Four members of the team would later become coaches with the UPEI Panthers in future years. Players Jack Hynes, Vince Mulligan, Bill MacMillan and Gordie Whitlock would all return as coaches. Jack Kane also continued on as coach when SDU became UPEI in 1969.
MacMillan and Mulligan made the first team all-stars in the Maritime Conference - Mulligan on defense and MacMillan on the forward line.
Whitlock was a second team forward and said “We had a good team that year with guys like Dick Tingley and we were winning a lot of games. When Billy MacMillan came we were really building toward something.”
Whitlock said the Saints were an eager bunch “Vincie (Mulligan) was our heart and soul guy and it was a good group.”
There were about eleven native Islanders on the team. One of them was Mike Kelly who would also make a name for himself as a standout baseball player. He was so good he received a tryout with the St. Louis Cardinals of the National League. An injury in training camp ended his aspirations. Saint Dunstan’s began the season with a perfect 9-0 record but lost on the final weekend of the regular season to St. Thomas. A 6-5 win at St. F.X. in Antigonish, Nova Scotia clinched first place and the Maritimes conference. There were no playoffs and the Saints travelled to Winnipeg for the national championships.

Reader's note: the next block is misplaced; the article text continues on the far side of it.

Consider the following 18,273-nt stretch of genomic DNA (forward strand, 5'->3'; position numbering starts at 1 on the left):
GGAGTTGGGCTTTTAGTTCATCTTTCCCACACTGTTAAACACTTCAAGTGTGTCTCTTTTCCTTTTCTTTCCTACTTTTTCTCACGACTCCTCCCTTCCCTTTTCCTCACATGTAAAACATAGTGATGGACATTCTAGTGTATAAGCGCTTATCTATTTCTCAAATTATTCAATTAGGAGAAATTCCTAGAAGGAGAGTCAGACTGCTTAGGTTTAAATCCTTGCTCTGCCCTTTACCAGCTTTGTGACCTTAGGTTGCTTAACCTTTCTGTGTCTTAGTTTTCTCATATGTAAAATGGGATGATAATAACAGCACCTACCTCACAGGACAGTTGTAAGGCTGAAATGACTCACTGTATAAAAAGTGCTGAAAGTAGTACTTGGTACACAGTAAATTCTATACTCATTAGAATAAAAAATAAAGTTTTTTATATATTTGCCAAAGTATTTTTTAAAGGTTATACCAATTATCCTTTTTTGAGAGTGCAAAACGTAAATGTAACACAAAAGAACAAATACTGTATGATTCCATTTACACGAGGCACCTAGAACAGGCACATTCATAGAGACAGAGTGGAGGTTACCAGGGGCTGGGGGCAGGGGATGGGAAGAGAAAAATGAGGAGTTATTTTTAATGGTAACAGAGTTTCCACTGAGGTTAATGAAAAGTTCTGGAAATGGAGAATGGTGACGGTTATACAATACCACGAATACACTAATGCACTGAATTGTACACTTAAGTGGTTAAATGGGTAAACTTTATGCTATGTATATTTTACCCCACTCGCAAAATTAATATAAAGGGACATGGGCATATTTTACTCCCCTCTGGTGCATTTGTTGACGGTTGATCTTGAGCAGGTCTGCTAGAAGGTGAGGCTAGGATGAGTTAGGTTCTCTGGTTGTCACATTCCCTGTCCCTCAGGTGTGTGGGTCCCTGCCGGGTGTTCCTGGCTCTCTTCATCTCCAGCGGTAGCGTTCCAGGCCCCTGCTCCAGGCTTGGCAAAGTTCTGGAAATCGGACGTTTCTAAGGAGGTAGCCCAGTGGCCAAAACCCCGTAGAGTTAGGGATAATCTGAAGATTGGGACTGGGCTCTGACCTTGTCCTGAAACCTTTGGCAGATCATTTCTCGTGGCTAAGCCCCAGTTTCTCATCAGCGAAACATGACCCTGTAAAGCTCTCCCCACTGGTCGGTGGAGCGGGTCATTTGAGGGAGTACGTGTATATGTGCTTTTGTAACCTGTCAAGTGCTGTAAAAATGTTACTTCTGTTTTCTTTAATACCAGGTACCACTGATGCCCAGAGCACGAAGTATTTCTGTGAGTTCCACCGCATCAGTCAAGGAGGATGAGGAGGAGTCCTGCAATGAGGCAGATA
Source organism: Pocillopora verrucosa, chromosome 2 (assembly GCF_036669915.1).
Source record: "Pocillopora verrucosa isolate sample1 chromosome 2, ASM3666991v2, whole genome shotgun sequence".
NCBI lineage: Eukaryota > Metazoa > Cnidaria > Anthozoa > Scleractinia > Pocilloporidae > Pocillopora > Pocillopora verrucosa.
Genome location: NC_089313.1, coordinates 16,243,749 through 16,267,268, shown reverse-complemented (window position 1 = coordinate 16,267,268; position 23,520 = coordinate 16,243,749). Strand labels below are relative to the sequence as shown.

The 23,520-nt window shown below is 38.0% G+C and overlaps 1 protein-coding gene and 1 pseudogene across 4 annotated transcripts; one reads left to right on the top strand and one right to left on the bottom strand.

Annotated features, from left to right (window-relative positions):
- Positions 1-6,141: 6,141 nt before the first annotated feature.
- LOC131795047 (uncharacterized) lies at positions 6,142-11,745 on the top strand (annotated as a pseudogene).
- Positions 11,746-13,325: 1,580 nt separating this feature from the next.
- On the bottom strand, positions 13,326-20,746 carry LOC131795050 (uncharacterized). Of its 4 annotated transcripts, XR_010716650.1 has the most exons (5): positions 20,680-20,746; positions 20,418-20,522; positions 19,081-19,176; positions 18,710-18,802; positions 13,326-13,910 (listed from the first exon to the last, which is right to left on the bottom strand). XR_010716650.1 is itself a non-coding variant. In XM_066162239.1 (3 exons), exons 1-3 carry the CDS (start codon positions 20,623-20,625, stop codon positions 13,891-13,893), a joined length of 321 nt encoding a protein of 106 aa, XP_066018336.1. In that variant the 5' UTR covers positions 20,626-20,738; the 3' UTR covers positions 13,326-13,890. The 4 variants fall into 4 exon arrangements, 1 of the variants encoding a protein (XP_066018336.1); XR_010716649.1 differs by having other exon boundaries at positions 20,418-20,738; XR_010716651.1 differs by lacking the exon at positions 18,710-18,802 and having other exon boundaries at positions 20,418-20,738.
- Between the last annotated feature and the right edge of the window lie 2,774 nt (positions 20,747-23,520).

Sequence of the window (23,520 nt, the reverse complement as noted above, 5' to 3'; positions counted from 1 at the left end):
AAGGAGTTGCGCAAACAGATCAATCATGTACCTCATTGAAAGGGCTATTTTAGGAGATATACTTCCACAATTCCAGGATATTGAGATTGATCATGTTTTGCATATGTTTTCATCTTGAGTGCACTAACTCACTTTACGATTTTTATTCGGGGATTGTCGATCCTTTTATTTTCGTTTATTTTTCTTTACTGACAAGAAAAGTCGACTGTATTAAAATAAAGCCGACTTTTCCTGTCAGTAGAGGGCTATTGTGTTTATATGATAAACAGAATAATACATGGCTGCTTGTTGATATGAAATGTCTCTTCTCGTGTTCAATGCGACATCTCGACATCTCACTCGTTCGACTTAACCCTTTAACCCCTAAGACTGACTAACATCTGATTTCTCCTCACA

Goalie George MacNeill was a standout, in a 3-1 come from behind effort against Sir George Williams of Montreal in the opening game. Whitlock, Kelly and MacMillan provided the SDU goals. The Saints reached the finals against the host University of Manitoba which was a big team which cruised to a 9-2 victory after leading 6-0.
"The Kane’s never have paid attention to winning. It burns me more to remember the losses," Jack Kane, whose father coached the Saints to the ’47 championship, stated. "Having said, that it was a difficult chore just to get out of our own conference."
Kane says they played a short schedule during the regular season but also took part in a number of exhibition matches.
"They were a good group of people, great players. The kids came from Charlottetown and all parts of PEI plus New Brunswick and Quebec" said Kane.
Adding Billy MacMillan was a bonus at the start of the season.
"He arrived on campus putting a shot at the pros on hold. He decided to come home and he registered with the university which was good for us."
The UPEI rink located on the west end of the campus would last many more years but would not see another championship team until the mid-1980’s and by that time it was only a practice rink. It was old and cold – perhaps the coldest arena in the Maritimes – but was home to the great team of 1964-65.
Several of the Saints gathered for the 50th anniversary of the Maritime Championship in the winter of 2015 with plenty of fond memories. The Saints were honored during a night of champions prior to the UPEI-St.F.X game on January 23, 2015 at the MacLauchlan Arena not far from where the old UPEI rink stood. Eight members of the Saints including Coach Kane, Vince Mulligan and Gordie Whitlock took part in the pre-game ceremonies along with Bev Kelly, widow of Mike Kelly. The Saints came marching in one more time.
In November, 2017 the team was inducted into the PEI Sports Hall of Fame,
St. Dunstan's won its first Maritime title in 1947
Vince Mulligan, Jack Kane & PEISHOF Chair
Paul M. Schurman on induction night Nov. 24 2017